The Problem with Cybersecurity

It may seem that all digital problems have a technological solution, often in the shape of cybersecurity. Worried your private images could spread across social media? Adjust access settings on Facebook (or Google Play, but who uses that?). Phishing attempts keep you awake at night? Upgrade your anti-virus software, only $7.99 per year. Annoyed that cookies on your browser send personal data to advertisers? Just clear the cache and cookies after every website you visit (or use the private surf mode). The pattern is familiar. Speaking at Austin’s SXSW digital conference, NSA whistle-blower Edward Snowden added to this techno-centric solutionism, suggesting that encryption is the answer to global surveillance: “End to end encryption makes bulk surveillance impossible. There is more oversight, and they won’t be able to pitch exploits at every computer in the world without getting caught”.

Netopia has the greatest respect for mr Snowden, but there are many objections to this view: encryption may well prove a false comfort as there are many ways around even the best protection and while it may slow the NSA down, they just as well might have an answer that we will never know (at least not until the next whistle-blower), just as a majority of us were surprised to learn about the extent of surveillance that was revealed by Snowden himself only last year. But the main problem with encryption as default is that it reinforces the view that it is the individual user that must protect herself against outsiders and society.

Cybersecurity, as described in the examples above, puts the onus of protection on the user. We would never accept that view in any other part of society. Quite the opposite, in fact: we have rights and institutions that protect the individual, the idea that each person should protect themselves is anathema in any civilized society. Sure, you can have an alarm, central lock and a wheelbar for your car. You can take the front off your car stereo and engrave the windows with your plate number (at least if you’re still living in the Eighties). Lots of security companies sell services like those. But that is not to say we also should not have laws against stealing or breaking into cars, that we should not have insurance companies compensating those whose cars are stolen, and police, prosecutors, courts and prisons to deal with the thieves (plus defense attorneys to help the thief’s case!). And help programs for ex-convicts to stay out of trouble once the sentence is over. And social services welfare to try to keep troubled kids off the streets and help challenged communities. And norms that say it is wrong to break into cars and those who do will make their friends and families upset. The car alarm and wheelbar exist in a context. Except if your car was online it would be your own stupid fault if it was stolen or broken in to. If you click on a bad link and reveal your bank log-in, sure you could get the money back from the bank, but no-one would really think of you as a victim. And for sure no-one would expect the criminals to be brought to justice.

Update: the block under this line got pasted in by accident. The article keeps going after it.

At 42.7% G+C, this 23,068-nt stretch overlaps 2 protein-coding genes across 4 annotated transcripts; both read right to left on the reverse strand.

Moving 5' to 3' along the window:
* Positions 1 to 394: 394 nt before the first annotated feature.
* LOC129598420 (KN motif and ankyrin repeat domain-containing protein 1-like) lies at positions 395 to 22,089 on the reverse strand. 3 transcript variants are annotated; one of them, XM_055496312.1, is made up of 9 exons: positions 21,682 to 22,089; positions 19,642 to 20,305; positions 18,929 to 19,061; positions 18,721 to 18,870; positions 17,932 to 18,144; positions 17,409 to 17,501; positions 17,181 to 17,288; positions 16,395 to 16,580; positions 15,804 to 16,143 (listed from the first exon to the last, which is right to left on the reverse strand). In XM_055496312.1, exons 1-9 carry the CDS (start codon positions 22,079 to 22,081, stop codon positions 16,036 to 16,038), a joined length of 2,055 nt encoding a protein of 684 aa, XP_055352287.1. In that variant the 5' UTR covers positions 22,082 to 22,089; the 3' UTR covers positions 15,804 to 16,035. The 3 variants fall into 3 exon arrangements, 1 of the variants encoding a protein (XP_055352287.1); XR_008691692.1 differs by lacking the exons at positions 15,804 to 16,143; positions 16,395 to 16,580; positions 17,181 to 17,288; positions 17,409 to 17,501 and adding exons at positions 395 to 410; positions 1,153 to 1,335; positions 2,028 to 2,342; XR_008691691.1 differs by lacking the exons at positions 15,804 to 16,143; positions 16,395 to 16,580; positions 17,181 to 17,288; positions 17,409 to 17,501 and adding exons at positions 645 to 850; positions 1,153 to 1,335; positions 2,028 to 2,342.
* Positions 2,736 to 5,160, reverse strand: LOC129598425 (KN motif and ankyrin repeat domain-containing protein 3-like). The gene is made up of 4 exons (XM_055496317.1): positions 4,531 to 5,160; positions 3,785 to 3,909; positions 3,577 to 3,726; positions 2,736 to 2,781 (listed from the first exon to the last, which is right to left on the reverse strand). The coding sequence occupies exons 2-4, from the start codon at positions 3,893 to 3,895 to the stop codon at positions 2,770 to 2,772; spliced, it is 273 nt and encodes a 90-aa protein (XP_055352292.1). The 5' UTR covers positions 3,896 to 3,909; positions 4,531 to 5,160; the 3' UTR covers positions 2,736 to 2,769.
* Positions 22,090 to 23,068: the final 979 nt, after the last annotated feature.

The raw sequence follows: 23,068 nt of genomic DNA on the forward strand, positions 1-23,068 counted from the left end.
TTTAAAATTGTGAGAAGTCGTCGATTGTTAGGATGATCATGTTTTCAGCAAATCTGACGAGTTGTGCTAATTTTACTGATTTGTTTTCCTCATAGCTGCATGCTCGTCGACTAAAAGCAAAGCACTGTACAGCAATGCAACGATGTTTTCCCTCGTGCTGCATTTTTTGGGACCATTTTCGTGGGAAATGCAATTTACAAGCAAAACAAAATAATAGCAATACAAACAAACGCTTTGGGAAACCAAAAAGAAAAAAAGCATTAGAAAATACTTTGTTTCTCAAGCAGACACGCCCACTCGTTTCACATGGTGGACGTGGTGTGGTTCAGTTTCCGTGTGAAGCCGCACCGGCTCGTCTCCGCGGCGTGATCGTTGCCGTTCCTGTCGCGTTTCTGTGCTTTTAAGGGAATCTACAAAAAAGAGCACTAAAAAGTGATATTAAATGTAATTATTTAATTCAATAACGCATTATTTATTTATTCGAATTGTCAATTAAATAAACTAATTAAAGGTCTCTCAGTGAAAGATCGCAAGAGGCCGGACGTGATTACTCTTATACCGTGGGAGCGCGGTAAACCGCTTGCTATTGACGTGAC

Cybersecurity rests on the assumption that everyone is an expert on cybersecurity. Or at least interested in the issue. That is not the case in real life. Lots of people use digital services, with only a basic understanding of how the technology works. That must be so, otherwise many groups would be excluded from the digital revolution. We must be able to rely on the system and if need be put new government functions in place to protect the users. What then about NSA surveillance? It needs to be kept on a shorter leash, which POTUS also agrees to.

More democracy – not more technology – is the answer.